Situation of Employees in Saudi Arabia

Employment rate in Saudi Arabia grew by 3.2% in 2014.  The issue of foreign labor in Saudi Arabia is now one that touches all corners of the globe. Since 30% of Saudi Arabia’s population of 27.3 million are immigrants from other countries. On the other hand, Saudi nationals have witnessed high levels of unemployment for the past decade; the unemployment rate of nationals remained high at 11.7%.  Besides, 35% of the population is under 19 years old, and in few years, this segment will enter the labor market.

  1. The expanding of foreign employees & high rate of unemployment

Currently, foreign employees represent around 31% (8.4 million) of the Kingdom’s population. They dominate the private sector workforce by holding about 90% of jobs. On the other hand, nationals who represent 70% (18.7 million) of the population account for the remaining 10% of jobs.


Foreign employees constitute the major chunk of employees in the Kingdom’s private sector. This is leading to higher unemployment rates among Saudi nationals and causing discontent among the locals. The exhibit above shows that the unemployment rate among nationals has been consistently high for several years.

High foreign remittance is another factor that has been brought to light. Every year, foreign employees in the Kingdom send significant sums of money in the form of remittances back to their home countries. In 2010, Saudi Arabia became the world’s second biggest remittance source, sending USD 27.1 billion in expatriate remittances.

  1. Rise in youth population

Saudi Arabia has a young population with over 40% of its people under the age of 20. Population under the age of 20 increased 4.3% during 2006-2009. The increase in the number of Saudis reaching the working age is exerting further pressure on the labor market. Figures from the International Labor Organization indicate that the Kingdom’s youth unemployment level is worse than that of Jordan, Egypt. According to the Central Department of Statistics and Information, unemployment rate in the 20-24 age categories stood at 30.2% in 2009. Unemployment, especially among the youth, is a critical issue which has diverse negative implications that could affect the Kingdom’s socioeconomic stability and burden the government’s welfare system.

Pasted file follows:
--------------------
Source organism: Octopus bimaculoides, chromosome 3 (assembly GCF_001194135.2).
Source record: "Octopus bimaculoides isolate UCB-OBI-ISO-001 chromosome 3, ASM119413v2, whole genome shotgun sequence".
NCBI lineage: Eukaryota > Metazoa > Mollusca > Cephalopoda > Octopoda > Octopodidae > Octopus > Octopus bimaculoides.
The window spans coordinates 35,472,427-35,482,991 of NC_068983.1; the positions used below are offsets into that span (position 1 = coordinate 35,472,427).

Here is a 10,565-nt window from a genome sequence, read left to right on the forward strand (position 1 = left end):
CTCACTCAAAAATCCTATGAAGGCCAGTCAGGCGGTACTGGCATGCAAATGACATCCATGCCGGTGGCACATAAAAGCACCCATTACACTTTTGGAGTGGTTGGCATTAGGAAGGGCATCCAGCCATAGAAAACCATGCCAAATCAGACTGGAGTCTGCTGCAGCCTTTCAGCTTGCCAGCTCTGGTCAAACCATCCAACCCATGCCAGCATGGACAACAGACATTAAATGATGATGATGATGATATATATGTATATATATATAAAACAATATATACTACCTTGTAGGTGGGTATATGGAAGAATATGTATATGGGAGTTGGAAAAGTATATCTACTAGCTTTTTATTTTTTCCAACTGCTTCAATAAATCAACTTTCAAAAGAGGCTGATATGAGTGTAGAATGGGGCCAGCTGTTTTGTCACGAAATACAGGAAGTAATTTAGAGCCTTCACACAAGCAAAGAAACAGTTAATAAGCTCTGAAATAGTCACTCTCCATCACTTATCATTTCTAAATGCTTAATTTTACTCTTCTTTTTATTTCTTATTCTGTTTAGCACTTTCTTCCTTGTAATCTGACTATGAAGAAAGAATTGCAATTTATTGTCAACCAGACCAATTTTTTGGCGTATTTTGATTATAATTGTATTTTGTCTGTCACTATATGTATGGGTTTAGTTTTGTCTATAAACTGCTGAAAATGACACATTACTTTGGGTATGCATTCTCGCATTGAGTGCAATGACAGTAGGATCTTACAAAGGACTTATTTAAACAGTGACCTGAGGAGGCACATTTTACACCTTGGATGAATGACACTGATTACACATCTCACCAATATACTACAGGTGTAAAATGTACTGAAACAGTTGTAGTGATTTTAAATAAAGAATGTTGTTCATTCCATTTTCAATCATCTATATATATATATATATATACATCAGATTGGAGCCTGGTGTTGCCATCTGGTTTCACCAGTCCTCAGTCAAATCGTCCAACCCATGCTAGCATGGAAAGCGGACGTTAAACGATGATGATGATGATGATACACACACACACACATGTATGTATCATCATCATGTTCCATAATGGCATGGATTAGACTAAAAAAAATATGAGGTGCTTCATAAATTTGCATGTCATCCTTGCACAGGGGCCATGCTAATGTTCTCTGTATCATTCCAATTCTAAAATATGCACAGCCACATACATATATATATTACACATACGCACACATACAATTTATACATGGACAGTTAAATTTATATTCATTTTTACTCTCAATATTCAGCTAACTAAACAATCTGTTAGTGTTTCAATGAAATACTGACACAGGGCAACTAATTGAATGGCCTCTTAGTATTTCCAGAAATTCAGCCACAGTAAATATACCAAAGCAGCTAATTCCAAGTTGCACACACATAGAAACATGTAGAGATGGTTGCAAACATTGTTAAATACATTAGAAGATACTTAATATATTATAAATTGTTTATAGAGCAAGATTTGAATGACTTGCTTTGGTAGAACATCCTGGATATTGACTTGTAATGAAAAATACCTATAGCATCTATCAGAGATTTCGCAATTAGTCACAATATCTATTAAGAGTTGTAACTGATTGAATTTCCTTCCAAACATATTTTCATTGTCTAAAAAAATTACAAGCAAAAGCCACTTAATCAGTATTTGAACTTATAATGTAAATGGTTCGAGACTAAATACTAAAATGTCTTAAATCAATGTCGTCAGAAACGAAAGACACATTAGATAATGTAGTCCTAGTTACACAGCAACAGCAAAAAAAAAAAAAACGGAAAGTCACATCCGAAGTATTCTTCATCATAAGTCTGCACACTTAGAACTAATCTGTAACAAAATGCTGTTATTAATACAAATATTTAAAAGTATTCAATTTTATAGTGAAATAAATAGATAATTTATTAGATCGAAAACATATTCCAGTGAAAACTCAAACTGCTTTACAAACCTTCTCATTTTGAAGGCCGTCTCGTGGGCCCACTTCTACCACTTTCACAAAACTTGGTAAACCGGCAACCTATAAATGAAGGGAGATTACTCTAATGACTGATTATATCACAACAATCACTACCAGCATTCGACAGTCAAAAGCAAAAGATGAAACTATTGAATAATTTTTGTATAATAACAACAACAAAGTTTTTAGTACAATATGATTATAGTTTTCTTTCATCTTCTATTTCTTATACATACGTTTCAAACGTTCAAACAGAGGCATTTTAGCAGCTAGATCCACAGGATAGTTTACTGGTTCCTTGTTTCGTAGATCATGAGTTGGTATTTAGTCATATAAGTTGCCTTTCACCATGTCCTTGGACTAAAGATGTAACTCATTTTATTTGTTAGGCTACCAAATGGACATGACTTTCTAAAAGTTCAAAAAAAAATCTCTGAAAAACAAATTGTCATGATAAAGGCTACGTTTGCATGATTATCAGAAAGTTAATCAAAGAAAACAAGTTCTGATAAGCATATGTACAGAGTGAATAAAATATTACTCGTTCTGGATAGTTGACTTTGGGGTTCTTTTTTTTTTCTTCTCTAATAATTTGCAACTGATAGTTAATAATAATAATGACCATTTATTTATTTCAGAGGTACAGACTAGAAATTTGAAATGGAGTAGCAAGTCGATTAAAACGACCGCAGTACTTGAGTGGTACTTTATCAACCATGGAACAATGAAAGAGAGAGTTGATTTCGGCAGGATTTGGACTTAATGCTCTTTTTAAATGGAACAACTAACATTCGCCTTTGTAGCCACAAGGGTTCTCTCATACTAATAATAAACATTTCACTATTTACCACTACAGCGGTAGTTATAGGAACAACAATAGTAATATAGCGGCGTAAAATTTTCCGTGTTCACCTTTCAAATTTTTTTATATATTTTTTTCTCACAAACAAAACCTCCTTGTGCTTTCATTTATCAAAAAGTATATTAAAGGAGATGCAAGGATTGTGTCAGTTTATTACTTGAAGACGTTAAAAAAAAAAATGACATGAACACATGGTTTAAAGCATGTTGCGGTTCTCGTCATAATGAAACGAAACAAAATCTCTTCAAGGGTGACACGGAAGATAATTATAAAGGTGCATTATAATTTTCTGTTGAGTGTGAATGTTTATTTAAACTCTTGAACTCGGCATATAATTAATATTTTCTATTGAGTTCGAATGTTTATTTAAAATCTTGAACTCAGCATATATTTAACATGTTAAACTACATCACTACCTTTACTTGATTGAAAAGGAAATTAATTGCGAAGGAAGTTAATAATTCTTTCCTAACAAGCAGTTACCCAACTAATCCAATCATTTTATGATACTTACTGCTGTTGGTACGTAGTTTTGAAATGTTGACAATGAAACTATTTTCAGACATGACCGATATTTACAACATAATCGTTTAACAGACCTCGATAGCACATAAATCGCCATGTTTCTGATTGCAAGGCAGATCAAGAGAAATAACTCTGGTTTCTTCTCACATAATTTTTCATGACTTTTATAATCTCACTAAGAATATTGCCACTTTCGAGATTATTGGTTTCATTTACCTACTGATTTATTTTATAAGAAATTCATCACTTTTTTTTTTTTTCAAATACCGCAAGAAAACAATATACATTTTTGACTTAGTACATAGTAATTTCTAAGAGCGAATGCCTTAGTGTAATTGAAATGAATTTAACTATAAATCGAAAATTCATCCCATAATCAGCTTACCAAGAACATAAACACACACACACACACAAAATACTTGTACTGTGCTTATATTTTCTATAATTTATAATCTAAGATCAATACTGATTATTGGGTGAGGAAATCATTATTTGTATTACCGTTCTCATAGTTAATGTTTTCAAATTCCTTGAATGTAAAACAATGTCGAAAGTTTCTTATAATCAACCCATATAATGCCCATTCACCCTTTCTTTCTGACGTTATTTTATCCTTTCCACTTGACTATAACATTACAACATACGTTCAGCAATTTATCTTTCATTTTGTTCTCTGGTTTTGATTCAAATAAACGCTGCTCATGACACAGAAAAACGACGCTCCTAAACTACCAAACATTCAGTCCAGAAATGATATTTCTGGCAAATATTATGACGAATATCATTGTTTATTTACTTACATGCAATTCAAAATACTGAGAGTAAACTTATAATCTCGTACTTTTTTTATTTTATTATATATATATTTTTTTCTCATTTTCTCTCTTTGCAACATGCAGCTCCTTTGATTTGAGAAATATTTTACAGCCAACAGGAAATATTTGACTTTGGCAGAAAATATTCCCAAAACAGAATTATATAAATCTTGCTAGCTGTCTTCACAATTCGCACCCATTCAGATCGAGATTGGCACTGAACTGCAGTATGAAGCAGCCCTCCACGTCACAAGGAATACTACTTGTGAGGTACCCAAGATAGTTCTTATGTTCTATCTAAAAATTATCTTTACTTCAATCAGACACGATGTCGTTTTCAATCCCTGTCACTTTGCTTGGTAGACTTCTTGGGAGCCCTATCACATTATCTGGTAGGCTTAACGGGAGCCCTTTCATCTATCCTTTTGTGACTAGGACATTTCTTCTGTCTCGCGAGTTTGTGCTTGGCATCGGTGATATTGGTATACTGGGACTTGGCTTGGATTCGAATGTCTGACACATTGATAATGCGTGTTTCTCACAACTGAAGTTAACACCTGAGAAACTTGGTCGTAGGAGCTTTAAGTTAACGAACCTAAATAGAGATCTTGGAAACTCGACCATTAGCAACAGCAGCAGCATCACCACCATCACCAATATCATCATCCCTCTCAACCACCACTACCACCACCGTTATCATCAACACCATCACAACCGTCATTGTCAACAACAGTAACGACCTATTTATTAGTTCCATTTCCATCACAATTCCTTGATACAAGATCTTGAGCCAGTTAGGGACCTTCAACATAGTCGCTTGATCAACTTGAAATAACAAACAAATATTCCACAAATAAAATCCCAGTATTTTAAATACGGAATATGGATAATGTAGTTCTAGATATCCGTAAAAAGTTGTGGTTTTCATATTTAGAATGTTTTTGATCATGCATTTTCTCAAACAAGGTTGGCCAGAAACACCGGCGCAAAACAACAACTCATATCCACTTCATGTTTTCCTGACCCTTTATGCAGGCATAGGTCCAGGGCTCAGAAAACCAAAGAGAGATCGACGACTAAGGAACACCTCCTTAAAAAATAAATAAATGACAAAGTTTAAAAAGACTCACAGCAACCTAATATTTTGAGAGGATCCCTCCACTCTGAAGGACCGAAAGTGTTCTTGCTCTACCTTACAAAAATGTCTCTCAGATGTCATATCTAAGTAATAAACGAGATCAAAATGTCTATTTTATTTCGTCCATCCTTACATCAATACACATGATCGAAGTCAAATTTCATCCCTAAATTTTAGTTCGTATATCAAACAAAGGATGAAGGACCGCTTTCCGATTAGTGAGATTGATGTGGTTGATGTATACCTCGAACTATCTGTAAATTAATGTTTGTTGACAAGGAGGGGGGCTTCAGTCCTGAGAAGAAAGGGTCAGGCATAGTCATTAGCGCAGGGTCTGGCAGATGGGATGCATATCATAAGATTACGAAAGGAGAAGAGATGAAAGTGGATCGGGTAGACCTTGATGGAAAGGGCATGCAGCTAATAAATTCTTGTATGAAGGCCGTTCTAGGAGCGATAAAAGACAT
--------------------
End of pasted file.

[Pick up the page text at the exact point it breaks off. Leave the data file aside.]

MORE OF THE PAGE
1. Unrest in the region

The wave of civil unrest that swept across the MENA region last year escalated the urgency for improving job opportunities for Saudi nationals in the Kingdom. Unemployment among others was believed to be a key reason for political instability in several countries across the region. The unrest led to the toppling of governments in countries such as Egypt and Libya. Although Saudi Arabia remained largely insulated from these events, the gravity of the situation is well understood. The Saudi Arabian government announced several social and economic packages during the year to address unemployment and income disparity in the Kingdom. In February, a USD 37 billion package, including pay hikes, unemployment benefits and affordable housing, was announced. Job creation emerged as a top priority in the government’s agenda. The King ordered the creation of 66,000 security force posts, and another 66,000 jobs for graduate teachers and health diploma holders.



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